Some time ago I identified one the biggest mistake I’ve made in working with colleagues:
I provided a lack of explanation and emotional background for my decisions.
I’ve brought a person directly to the top of thoughts in a very fast way.
- I thought that my decisions are clear enough even without explanation
- I didn’t want to waste the time of me and colleagues to explain the whole context and the way I’ve used to make my decision
- In many cases, a key part of decision making is based on personal emotions and feelings. I decided to hide this subjective part for some reason: my vision was that decisions made based on emotions and feelings are subjective and will be not supported by colleagues. Another reason: it’s usual in our world to hide emotions. Why? It’s a good topic for the next post.
I used the same approach for a long time before I’ve realized:
- Colleagues are struggling with me because my decisions were unclear for them. They didn’t make the same logical path to the decision. As a result, all my results were not natural, but synthetic from their perspective. They didn’t trust me. Now: I’m proving my personal logical path to the decision I made. It’s amazing: people understand me much better. They don’t argue over my decision but provide logical counter-arguments against some points of my logical path.
- It’s become clear to me that if I’ll save time during an explanation of my decision or idea, later I’ll need much more time and emotions for a long discussion and arguing. Now: I don’t care how much time I need for explanation, I put this decision to my colleagues: they need to decide to hear my explanation or stop me if they catch the idea.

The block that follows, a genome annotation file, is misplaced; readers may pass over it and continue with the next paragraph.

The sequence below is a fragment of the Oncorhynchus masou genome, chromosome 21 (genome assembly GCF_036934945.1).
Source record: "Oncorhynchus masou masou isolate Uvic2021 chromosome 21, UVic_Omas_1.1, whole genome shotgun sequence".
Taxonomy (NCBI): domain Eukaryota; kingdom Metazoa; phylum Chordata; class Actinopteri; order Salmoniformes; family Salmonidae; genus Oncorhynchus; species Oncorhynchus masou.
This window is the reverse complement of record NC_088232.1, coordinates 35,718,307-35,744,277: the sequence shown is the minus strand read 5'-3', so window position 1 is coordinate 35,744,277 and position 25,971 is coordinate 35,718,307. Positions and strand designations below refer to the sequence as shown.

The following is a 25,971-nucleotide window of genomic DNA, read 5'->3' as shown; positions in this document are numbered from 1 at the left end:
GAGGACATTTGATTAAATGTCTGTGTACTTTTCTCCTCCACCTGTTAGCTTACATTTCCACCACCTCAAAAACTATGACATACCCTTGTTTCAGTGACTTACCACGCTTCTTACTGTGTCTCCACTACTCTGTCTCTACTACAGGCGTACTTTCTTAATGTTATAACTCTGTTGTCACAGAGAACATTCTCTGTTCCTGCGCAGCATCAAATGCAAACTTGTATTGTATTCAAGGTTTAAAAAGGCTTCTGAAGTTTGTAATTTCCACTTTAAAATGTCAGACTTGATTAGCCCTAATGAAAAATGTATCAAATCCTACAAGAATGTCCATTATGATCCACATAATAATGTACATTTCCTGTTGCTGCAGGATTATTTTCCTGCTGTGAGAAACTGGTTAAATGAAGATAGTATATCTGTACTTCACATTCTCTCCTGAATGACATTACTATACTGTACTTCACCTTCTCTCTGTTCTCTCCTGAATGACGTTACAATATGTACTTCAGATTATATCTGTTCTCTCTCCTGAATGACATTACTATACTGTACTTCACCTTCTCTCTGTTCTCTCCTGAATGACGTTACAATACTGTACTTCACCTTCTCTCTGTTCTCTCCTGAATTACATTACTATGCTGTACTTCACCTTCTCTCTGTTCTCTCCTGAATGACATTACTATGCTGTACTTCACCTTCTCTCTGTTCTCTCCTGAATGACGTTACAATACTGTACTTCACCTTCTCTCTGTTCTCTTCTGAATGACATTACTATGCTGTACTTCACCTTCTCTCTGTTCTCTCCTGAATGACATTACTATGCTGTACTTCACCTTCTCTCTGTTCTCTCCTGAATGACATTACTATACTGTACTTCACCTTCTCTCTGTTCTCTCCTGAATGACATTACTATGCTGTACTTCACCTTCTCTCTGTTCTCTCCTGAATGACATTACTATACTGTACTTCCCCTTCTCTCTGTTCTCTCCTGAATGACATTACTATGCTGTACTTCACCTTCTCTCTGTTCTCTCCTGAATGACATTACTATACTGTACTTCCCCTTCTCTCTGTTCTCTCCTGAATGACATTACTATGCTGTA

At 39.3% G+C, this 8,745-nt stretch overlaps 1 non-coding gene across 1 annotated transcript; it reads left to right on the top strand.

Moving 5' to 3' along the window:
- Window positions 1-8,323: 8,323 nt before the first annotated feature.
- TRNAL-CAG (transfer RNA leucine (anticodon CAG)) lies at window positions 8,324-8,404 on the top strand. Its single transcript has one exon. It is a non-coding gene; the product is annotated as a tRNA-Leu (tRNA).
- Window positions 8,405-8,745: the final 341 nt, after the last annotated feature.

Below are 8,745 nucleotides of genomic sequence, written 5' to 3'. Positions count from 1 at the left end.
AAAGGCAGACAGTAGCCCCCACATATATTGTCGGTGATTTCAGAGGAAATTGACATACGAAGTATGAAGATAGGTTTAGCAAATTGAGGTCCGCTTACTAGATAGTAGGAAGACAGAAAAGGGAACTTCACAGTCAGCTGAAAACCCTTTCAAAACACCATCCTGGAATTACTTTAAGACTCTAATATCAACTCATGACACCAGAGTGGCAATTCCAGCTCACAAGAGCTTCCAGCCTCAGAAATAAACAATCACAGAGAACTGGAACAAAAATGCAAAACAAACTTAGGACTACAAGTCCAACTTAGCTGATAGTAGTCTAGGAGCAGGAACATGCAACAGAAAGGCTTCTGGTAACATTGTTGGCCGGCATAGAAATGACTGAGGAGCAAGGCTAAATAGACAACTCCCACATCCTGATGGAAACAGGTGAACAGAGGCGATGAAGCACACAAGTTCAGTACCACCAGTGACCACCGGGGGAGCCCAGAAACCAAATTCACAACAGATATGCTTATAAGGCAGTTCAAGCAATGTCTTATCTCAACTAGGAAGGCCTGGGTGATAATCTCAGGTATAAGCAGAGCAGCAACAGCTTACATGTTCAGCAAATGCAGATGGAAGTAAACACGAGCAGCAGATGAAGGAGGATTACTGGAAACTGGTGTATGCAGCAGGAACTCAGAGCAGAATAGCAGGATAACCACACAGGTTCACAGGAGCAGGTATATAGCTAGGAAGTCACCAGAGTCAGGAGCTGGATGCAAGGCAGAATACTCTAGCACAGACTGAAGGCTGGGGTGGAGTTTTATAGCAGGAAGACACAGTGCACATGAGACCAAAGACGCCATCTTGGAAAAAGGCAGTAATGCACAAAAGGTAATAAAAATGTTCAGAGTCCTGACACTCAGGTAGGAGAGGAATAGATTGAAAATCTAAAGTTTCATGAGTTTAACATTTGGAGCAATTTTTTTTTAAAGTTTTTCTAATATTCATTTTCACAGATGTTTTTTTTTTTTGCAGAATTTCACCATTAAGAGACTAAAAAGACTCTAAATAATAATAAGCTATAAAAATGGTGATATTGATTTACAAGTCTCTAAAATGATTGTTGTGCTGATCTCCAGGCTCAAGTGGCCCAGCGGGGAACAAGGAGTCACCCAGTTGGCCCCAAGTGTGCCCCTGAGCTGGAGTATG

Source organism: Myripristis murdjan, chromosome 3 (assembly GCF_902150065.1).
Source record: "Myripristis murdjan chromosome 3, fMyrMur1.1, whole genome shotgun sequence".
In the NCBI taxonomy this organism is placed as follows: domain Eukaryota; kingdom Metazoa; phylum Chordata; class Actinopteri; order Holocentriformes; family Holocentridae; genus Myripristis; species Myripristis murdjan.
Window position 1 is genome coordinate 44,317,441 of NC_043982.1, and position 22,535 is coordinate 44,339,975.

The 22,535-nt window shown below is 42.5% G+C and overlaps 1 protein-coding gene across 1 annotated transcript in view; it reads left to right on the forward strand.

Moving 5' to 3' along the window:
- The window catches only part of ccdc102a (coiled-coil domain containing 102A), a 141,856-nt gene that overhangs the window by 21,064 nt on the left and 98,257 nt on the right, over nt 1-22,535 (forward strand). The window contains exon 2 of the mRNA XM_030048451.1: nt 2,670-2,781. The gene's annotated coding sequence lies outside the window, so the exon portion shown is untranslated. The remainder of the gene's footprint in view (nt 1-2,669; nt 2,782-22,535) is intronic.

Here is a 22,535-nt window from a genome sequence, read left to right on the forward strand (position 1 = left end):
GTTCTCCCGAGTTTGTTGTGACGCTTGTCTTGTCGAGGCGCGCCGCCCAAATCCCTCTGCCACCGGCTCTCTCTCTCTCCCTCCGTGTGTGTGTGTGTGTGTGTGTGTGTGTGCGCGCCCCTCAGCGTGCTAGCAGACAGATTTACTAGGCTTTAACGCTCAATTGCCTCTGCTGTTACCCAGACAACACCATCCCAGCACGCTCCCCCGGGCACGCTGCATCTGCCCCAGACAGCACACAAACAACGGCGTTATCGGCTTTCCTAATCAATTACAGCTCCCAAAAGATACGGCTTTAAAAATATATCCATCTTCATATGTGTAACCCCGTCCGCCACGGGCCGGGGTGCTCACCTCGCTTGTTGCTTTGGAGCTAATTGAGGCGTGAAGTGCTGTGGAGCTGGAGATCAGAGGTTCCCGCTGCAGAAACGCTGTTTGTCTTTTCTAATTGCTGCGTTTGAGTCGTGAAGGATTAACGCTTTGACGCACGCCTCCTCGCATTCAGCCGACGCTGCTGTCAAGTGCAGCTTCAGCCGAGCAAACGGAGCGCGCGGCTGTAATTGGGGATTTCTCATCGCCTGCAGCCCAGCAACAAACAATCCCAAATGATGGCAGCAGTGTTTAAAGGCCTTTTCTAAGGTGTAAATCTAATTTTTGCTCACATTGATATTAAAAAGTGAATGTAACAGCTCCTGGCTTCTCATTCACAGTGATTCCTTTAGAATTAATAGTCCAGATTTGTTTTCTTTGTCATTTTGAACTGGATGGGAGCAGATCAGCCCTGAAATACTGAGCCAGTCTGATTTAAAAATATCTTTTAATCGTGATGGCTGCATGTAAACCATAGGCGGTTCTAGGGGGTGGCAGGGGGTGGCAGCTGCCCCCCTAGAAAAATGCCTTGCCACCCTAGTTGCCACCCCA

- Emotions and personal feelings play a big role in many decisions. Avoiding them in explanation makes the result not clear. People will just don’t trust it. From the other side hiding of emotions is not good for your emotional state. It’s depreciating for yourself. Psychology says the right thing: don’t hesitate to describe your emotions. Now: I’m honest with my colleagues: I put my emotions and feelings in the logical path to my decision. And it’s awesome. I’m totally clear to them and it’s much easy for them to support my decision and ideas.
As a short summary if you want to see people understanding you and following your ideas:
Don’t hesitate to use the time of your colleagues for honest explanation of your decisions.
Also, the idea can look like this
To understand you, people should go through the path you’ve made.
If you always provide a whole path to the solution to your colleagues, remember:
It’s just YOUR path and it was just YOUR efforts to build it.
Sometimes the problem should stay unexplained to let people decide which path to choose or build their own and get new experience. Don’t take away such an opportunity from your colleagues.